Construction Law guide to NEC3 (2017) 28 2 Cons.Law 14 [Archived]
Construction Law guide to NEC3 (2017) 28 2 Cons.Law 14 [Archived]

The following Construction practice note provides comprehensive and up to date legal information covering:

  • Construction Law guide to NEC3 (2017) 28 2 Cons.Law 14 [Archived]
  • Introduction
  • Clause 1: General
  • Clause 10: actions
  • Clause 16: early warnings
  • Clause 2: Providing the works
  • Clause 21: the contractor's design
  • Clause 24: people
  • Clause 25: working with employer
  • Clause 26: sub-contracting
  • More...

ARCHIVED: This Practice Note has been archived and is not maintained.

This article appears as originally published in Construction Law on 1 March 2017 and is not maintained.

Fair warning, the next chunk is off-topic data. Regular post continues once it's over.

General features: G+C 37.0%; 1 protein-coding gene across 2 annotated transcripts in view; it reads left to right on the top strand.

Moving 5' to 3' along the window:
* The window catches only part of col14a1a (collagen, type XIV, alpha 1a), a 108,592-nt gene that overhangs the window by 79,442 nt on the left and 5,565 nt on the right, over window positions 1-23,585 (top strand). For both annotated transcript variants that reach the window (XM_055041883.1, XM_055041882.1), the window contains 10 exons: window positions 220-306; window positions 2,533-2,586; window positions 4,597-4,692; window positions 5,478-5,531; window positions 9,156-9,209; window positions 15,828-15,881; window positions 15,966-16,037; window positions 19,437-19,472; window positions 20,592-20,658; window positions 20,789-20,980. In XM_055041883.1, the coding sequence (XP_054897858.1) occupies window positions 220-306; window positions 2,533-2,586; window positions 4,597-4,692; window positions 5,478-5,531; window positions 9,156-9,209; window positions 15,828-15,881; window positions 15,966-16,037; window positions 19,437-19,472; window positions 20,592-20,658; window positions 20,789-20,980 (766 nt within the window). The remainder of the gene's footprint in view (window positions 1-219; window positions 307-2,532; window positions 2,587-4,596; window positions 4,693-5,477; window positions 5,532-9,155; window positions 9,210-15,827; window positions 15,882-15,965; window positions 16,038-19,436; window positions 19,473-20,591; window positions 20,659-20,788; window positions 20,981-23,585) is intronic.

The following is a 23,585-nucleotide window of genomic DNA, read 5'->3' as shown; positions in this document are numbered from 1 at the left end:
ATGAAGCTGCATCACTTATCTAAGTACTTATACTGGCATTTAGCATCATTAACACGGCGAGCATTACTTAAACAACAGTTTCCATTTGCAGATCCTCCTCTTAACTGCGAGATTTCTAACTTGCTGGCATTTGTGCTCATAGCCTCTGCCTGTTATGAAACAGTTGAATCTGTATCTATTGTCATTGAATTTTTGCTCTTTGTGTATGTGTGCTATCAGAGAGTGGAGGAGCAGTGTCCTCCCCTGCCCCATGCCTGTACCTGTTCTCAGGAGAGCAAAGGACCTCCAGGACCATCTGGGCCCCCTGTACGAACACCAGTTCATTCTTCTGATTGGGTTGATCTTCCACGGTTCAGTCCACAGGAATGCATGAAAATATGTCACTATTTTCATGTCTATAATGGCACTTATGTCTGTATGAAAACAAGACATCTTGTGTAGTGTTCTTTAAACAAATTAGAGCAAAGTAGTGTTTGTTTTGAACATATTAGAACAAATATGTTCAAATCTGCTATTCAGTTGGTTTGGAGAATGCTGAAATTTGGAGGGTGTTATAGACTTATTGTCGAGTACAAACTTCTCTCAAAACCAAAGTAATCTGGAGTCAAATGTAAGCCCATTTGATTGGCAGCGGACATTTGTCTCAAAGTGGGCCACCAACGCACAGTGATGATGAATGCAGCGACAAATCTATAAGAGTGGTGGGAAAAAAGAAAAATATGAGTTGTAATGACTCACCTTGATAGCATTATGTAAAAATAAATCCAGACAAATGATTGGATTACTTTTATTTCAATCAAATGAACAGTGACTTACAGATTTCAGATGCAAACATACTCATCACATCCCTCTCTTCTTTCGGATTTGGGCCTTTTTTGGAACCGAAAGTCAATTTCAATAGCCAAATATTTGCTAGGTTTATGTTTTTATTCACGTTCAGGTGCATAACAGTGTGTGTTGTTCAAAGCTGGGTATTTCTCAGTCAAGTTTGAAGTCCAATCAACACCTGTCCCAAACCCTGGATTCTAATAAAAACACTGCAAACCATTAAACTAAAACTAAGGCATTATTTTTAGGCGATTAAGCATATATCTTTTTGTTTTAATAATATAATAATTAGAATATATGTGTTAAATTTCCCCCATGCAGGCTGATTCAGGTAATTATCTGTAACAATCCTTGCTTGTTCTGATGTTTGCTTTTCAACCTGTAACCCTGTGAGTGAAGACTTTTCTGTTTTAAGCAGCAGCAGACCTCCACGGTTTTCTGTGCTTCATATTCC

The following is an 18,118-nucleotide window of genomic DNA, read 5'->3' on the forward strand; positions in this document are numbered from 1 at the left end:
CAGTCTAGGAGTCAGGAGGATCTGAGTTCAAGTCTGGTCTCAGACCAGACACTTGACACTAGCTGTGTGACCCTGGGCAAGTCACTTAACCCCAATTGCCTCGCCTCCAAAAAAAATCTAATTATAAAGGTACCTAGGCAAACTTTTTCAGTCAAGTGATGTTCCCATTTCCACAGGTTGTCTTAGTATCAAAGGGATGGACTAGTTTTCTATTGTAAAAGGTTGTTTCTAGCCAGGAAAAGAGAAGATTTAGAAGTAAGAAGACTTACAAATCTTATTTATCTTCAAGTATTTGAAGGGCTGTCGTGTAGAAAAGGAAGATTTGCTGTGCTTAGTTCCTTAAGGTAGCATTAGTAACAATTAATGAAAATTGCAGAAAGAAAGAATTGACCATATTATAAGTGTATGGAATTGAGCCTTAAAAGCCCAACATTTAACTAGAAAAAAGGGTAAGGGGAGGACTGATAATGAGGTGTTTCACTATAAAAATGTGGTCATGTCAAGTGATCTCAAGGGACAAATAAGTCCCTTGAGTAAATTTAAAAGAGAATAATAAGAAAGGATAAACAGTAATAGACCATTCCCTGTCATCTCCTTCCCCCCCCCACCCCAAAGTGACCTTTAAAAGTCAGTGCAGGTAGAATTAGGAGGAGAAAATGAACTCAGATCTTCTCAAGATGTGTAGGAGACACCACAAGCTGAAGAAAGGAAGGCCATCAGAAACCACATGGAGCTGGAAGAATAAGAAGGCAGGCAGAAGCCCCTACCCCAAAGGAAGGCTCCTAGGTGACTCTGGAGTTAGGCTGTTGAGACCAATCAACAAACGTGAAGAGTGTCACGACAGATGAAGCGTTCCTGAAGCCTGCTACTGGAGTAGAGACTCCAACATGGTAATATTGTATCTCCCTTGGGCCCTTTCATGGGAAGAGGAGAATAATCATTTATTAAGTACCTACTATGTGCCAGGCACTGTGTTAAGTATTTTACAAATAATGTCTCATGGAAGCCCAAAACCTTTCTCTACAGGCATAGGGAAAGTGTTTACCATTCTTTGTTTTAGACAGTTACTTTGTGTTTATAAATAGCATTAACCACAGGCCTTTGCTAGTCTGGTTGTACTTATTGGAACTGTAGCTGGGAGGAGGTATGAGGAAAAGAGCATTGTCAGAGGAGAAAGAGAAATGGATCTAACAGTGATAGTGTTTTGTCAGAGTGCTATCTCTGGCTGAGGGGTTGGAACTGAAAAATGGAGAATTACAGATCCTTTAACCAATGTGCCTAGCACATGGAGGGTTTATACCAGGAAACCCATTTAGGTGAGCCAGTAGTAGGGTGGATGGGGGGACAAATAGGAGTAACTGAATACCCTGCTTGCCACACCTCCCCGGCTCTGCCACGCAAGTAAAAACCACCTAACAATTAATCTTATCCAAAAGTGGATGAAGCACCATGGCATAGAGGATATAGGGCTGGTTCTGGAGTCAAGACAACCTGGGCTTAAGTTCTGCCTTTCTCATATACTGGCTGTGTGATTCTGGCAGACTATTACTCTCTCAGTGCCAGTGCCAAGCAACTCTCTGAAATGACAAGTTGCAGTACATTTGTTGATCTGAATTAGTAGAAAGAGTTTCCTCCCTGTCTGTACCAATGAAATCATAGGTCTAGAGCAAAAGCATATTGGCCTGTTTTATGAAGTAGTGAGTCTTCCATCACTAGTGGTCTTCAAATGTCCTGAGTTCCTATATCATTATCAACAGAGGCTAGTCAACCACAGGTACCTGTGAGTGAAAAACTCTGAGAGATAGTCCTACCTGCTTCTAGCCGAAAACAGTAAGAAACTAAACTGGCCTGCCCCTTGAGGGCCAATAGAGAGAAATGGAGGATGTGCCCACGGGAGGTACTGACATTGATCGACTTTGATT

In the first instalment of a two part article, our latest CL Guide, from Corinne McCarthy of DLA Piper LLP, looks at the NEC Engineering and Construction Contract.

See also: Construction Law Guide to: NEC3 (Part 2) (2017) 28 3 Cons.Law 14.


The NEC Engineering and Construction Contract ('ECC') was conceived in 1993 with the intention of being used in relation to civil engineering projects. Since then there have been further editions of the contract (the current suite of NE contracts was published in 2013) and it has been used in a variety of engineering and building projects including high profile projects such as certain venues for the 2012 Olympics in London. The aims of the contract are to provide clear and concise terms and the stimulus for good management, with a duty on the parties to deal fairly with each other and their supply chain in a spirit of mutual co-operation.

There are six different forms of the ECC:

  1. Option A: Priced contract with activity schedule – a lump sum contract where the total lump sum is made up of smaller lump sums (or Prices) allocated to specific activities comprised in the Works.

  2. Option B: Priced contract with bill

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